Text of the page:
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Carson launches exploratory committee

Dr. Ben Carson speaks to guests at the Iowa Freedom Summit on January 24, 2015 in Des Moines, Iowa. (Photo by Scott Olson/Getty)
Dr. Ben Carson speaks to guests at the Iowa Freedom Summit on January 24, 2015 in Des Moines, Iowa.

Dr. Ben Carson — the renowned neurosurgeon and Christian conservative — on Tuesday took another step towards entering the 2016 presidential race by launching an exploratory committee.

Carson announced the committee with a video and new website.

"With the launch of this web site, I formally establish what is called a presidential exploratory committee to examine whether I should become a candidate for president of the United States," he says in the video. "In so doing, I very much need and look forward to your feedback and help."

Carson appeared on the political scene two years ago, when he spoke at the National Prayer Breakfast and criticized the president who was sitting two seats away.  Fox News snatched up the retired doctor as a conservative commentator, and he quickly became a conservative celebrity. Carson has never held elected office and is largely considered a fringe candidate, but early polls indicate that he can't be counted out just yet.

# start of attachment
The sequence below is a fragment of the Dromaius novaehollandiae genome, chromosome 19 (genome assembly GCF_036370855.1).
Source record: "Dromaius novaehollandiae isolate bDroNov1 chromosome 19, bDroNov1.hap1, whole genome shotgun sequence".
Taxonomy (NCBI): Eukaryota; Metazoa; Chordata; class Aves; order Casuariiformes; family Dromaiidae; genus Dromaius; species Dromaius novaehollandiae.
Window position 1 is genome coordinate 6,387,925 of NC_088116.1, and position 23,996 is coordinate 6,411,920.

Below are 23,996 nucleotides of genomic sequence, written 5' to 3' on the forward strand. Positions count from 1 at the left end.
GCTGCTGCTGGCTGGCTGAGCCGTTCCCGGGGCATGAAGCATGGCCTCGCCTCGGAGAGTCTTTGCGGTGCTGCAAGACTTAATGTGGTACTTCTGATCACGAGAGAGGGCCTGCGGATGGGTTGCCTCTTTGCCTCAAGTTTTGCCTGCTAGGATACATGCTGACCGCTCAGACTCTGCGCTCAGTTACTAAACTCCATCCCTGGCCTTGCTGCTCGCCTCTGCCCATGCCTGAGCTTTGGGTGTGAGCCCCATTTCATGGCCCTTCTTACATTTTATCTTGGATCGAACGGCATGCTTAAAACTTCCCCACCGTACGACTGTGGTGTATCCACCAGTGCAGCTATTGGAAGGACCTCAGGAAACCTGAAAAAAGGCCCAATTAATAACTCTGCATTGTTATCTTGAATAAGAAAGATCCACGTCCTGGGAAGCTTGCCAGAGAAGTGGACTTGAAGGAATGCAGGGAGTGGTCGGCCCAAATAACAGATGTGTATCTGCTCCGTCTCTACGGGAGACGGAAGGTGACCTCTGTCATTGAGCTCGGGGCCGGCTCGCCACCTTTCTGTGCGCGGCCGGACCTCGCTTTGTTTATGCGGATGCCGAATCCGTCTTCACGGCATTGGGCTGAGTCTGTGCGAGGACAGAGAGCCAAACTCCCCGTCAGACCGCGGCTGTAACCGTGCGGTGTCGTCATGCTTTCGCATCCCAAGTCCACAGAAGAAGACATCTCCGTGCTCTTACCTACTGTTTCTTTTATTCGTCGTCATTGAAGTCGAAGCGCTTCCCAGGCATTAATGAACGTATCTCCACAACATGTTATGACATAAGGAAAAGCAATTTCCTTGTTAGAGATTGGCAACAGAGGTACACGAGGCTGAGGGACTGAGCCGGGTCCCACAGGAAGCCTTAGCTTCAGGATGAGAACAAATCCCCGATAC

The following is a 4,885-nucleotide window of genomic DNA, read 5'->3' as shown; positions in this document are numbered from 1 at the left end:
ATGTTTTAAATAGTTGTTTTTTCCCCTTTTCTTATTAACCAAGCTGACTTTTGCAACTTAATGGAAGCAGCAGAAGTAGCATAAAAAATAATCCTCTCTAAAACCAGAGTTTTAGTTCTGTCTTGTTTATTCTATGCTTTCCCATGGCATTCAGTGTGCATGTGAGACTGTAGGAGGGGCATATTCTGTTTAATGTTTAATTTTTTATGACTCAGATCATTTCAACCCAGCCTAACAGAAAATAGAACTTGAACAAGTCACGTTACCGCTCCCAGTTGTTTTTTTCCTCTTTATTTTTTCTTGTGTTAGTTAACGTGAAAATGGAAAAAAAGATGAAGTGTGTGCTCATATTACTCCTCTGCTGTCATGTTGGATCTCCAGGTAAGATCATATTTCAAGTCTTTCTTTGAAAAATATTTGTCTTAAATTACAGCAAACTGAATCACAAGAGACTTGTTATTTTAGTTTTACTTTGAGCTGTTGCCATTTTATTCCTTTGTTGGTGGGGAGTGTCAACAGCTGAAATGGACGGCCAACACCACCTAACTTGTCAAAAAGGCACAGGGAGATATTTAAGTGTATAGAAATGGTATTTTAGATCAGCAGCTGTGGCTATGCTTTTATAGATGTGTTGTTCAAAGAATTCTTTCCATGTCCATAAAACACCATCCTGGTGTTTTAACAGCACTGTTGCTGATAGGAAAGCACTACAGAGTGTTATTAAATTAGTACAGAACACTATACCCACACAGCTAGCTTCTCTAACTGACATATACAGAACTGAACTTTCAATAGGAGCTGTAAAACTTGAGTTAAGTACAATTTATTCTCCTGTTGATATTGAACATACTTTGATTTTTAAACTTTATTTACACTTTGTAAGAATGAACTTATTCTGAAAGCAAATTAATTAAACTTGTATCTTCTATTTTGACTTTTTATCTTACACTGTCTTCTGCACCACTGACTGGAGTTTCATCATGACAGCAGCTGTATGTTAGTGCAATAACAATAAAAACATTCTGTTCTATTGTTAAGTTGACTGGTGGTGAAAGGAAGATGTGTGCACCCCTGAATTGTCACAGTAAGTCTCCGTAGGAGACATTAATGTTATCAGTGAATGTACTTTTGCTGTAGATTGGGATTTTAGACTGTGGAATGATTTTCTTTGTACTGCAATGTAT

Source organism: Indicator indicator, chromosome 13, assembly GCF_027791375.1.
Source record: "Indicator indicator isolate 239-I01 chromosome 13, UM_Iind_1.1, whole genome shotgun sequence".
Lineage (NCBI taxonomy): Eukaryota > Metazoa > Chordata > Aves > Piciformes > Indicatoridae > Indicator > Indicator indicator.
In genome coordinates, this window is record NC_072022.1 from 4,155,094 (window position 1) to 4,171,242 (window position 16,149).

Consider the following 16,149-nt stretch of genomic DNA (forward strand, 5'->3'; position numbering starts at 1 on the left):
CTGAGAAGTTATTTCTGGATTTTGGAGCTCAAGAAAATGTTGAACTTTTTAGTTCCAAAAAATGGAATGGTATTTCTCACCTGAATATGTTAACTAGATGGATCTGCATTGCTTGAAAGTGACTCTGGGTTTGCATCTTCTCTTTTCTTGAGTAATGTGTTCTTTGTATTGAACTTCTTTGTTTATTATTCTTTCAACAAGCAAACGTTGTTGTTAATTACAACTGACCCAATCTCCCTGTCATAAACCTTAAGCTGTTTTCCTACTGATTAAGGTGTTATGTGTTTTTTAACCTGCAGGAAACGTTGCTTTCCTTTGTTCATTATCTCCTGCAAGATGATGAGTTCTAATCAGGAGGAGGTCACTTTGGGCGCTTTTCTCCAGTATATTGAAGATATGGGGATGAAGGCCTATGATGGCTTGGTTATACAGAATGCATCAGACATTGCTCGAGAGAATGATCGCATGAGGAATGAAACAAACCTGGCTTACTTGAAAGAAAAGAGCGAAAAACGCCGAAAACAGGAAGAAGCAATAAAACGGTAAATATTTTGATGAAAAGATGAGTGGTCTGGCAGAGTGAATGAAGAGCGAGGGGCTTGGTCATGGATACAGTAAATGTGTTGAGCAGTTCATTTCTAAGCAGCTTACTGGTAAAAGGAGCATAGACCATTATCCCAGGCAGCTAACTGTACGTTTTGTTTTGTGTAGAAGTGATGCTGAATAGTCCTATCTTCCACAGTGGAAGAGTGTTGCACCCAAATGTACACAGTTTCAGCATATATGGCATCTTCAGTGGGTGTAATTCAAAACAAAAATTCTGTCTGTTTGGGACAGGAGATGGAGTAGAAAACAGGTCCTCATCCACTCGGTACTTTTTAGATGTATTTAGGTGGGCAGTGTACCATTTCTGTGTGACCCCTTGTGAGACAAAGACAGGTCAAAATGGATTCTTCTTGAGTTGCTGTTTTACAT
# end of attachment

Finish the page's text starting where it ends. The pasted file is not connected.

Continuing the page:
Politically, Carson is far to the right: He's strictly pro-life, anti-gay, and fiercely Christian. He’s likened being gay to pedophilia, compared present-day America to Nazi Germany, and said Obamacare is akin to slavery.

RELATED: 2016 wild card Dr. Ben Carson takes the stage

The launch comes on the heels of a successful appearance at the GOP’s largest annual event, the Conservative Political Action Conference, where he was followed by fans decked in "Run, Ben, Run" tee-shirts, cheered on at every moment, and affectionately dubbed “Dr. Ben.”

Carson, an African-American raised by a single mother in inner-city Detroit, could add some valuable diversity to the GOP field. He hints at that in his video.  

"If I run for president, it will be because I know what it's like to grow up in a tough neighborhood and feel marginalized," Carson says. "If I run, it will be because I know firsthand that quality education is the ladder to climb out of poverty and dependence."